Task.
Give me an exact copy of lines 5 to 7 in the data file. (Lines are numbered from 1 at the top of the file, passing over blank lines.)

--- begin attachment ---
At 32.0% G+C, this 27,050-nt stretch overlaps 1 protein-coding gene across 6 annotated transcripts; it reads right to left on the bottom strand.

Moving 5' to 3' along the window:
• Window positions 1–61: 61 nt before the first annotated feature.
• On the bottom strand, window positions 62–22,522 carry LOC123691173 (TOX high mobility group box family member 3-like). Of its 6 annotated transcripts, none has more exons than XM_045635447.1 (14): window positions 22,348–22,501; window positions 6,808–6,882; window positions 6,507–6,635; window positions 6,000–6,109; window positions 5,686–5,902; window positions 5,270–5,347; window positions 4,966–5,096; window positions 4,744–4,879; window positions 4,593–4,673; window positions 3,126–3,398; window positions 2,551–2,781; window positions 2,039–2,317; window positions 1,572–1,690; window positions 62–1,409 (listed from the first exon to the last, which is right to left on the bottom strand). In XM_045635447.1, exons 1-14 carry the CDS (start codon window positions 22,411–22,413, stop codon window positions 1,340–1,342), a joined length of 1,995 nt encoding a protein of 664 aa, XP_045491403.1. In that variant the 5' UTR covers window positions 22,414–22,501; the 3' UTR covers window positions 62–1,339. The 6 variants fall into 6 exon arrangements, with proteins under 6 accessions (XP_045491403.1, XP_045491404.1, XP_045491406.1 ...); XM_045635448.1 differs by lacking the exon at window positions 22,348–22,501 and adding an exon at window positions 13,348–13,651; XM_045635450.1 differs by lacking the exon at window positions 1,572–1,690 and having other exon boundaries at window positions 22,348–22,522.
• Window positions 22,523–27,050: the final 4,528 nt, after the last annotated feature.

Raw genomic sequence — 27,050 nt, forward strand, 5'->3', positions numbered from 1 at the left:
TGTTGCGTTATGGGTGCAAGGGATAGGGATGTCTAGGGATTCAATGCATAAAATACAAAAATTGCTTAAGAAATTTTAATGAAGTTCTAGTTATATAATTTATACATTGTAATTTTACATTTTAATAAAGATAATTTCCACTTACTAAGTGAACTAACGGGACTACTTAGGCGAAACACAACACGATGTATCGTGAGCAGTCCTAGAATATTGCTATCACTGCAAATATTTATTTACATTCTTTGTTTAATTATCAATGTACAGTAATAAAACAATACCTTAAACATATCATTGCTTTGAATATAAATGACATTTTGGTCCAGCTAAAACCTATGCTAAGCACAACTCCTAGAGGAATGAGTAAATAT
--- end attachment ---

• Window positions 22,523–27,050: the final 4,528 nt, after the last annotated feature.

Raw genomic sequence — 27,050 nt, forward strand, 5'->3', positions numbered from 1 at the left:
TGTTGCGTTATGGGTGCAAGGGATAGGGATGTCTAGGGATTCAATGCATAAAATACAAAAATTGCTTAAGAAATTTTAATGAAGTTCTAGTTATATAATTTATACATTGTAATTTTACATTTTAATAAAGATAATTTCCACTTACTAAGTGAACTAACGGGACTACTTAGGCGAAACACAACACGATGTATCGTGAGCAGTCCTAGAATATTGCTATCACTGCAAATATTTATTTACATTCTTTGTTTAATTATCAATGTACAGTAATAAAACAATACCTTAAACATATCATTGCTTTGAATATAAATGACATTTTGGTCCAGCTAAAACCTATGCTAAGCACAACTCCTAGAGGAATGAGTAAATAT